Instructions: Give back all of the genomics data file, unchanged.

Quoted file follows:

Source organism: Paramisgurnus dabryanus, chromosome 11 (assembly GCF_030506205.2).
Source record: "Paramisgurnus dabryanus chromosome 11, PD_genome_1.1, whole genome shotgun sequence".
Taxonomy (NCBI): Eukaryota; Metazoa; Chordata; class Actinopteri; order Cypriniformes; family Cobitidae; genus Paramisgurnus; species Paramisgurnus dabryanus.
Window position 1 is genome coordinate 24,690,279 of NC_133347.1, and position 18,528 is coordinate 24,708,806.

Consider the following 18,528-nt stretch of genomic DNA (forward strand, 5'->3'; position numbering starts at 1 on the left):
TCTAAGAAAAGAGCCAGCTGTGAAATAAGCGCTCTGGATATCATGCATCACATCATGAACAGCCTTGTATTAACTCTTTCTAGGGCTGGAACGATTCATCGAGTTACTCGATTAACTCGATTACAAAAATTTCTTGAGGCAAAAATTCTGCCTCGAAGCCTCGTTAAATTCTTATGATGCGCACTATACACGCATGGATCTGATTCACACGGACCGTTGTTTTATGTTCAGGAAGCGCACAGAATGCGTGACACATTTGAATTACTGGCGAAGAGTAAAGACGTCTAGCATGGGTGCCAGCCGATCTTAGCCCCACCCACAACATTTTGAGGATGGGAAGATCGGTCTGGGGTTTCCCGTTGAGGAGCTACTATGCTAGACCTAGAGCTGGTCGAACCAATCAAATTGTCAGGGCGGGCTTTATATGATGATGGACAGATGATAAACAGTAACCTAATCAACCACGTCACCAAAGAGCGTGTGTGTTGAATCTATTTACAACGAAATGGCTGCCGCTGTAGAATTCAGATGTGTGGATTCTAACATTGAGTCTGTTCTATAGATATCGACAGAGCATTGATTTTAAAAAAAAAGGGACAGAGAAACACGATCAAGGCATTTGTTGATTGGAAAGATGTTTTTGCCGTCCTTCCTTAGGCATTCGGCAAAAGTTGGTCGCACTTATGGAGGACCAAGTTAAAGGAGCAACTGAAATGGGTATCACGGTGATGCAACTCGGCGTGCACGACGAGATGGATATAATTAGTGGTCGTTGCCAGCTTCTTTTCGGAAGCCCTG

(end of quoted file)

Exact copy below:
Source organism: Paramisgurnus dabryanus, chromosome 11 (assembly GCF_030506205.2).
Source record: "Paramisgurnus dabryanus chromosome 11, PD_genome_1.1, whole genome shotgun sequence".
Taxonomy (NCBI): Eukaryota; Metazoa; Chordata; class Actinopteri; order Cypriniformes; family Cobitidae; genus Paramisgurnus; species Paramisgurnus dabryanus.
Window position 1 is genome coordinate 24,690,279 of NC_133347.1, and position 18,528 is coordinate 24,708,806.

Consider the following 18,528-nt stretch of genomic DNA (forward strand, 5'->3'; position numbering starts at 1 on the left):
TCTAAGAAAAGAGCCAGCTGTGAAATAAGCGCTCTGGATATCATGCATCACATCATGAACAGCCTTGTATTAACTCTTTCTAGGGCTGGAACGATTCATCGAGTTACTCGATTAACTCGATTACAAAAATTTCTTGAGGCAAAAATTCTGCCTCGAAGCCTCGTTAAATTCTTATGATGCGCACTATACACGCATGGATCTGATTCACACGGACCGTTGTTTTATGTTCAGGAAGCGCACAGAATGCGTGACACATTTGAATTACTGGCGAAGAGTAAAGACGTCTAGCATGGGTGCCAGCCGATCTTAGCCCCACCCACAACATTTTGAGGATGGGAAGATCGGTCTGGGGTTTCCCGTTGAGGAGCTACTATGCTAGACCTAGAGCTGGTCGAACCAATCAAATTGTCAGGGCGGGCTTTATATGATGATGGACAGATGATAAACAGTAACCTAATCAACCACGTCACCAAAGAGCGTGTGTGTTGAATCTATTTACAACGAAATGGCTGCCGCTGTAGAATTCAGATGTGTGGATTCTAACATTGAGTCTGTTCTATAGATATCGACAGAGCATTGATTTTAAAAAAAAAGGGACAGAGAAACACGATCAAGGCATTTGTTGATTGGAAAGATGTTTTTGCCGTCCTTCCTTAGGCATTCGGCAAAAGTTGGTCGCACTTATGGAGGACCAAGTTAAAGGAGCAACTGAAATGGGTATCACGGTGATGCAACTCGGCGTGCACGACGAGATGGATATAATTAGTGGTCGTTGCCAGCTTCTTTTCGGAAGCCCTG